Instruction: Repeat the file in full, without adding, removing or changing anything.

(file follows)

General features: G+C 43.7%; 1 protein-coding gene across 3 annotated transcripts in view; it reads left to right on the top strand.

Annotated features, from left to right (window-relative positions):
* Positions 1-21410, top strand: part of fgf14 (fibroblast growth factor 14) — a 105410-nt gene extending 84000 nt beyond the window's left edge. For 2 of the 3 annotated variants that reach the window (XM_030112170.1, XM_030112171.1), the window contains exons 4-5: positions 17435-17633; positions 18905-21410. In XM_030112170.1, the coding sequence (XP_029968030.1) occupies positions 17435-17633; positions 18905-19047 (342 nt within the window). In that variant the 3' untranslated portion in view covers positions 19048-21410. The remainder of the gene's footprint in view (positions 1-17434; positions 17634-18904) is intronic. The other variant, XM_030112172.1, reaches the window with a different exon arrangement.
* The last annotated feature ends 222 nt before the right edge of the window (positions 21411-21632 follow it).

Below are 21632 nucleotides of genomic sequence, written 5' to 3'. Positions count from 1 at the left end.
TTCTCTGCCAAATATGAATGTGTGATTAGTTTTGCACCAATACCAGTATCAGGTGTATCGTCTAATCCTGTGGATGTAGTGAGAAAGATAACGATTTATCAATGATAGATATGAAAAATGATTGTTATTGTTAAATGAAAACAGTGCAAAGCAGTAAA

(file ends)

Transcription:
General features: G+C 43.7%; 1 protein-coding gene across 3 annotated transcripts in view; it reads left to right on the top strand.

Annotated features, from left to right (window-relative positions):
* Positions 1-21410, top strand: part of fgf14 (fibroblast growth factor 14) — a 105410-nt gene extending 84000 nt beyond the window's left edge. For 2 of the 3 annotated variants that reach the window (XM_030112170.1, XM_030112171.1), the window contains exons 4-5: positions 17435-17633; positions 18905-21410. In XM_030112170.1, the coding sequence (XP_029968030.1) occupies positions 17435-17633; positions 18905-19047 (342 nt within the window). In that variant the 3' untranslated portion in view covers positions 19048-21410. The remainder of the gene's footprint in view (positions 1-17434; positions 17634-18904) is intronic. The other variant, XM_030112172.1, reaches the window with a different exon arrangement.
* The last annotated feature ends 222 nt before the right edge of the window (positions 21411-21632 follow it).

Below are 21632 nucleotides of genomic sequence, written 5' to 3'. Positions count from 1 at the left end.
TTCTCTGCCAAATATGAATGTGTGATTAGTTTTGCACCAATACCAGTATCAGGTGTATCGTCTAATCCTGTGGATGTAGTGAGAAAGATAACGATTTATCAATGATAGATATGAAAAATGATTGTTATTGTTAAATGAAAACAGTGCAAAGCAGTAAA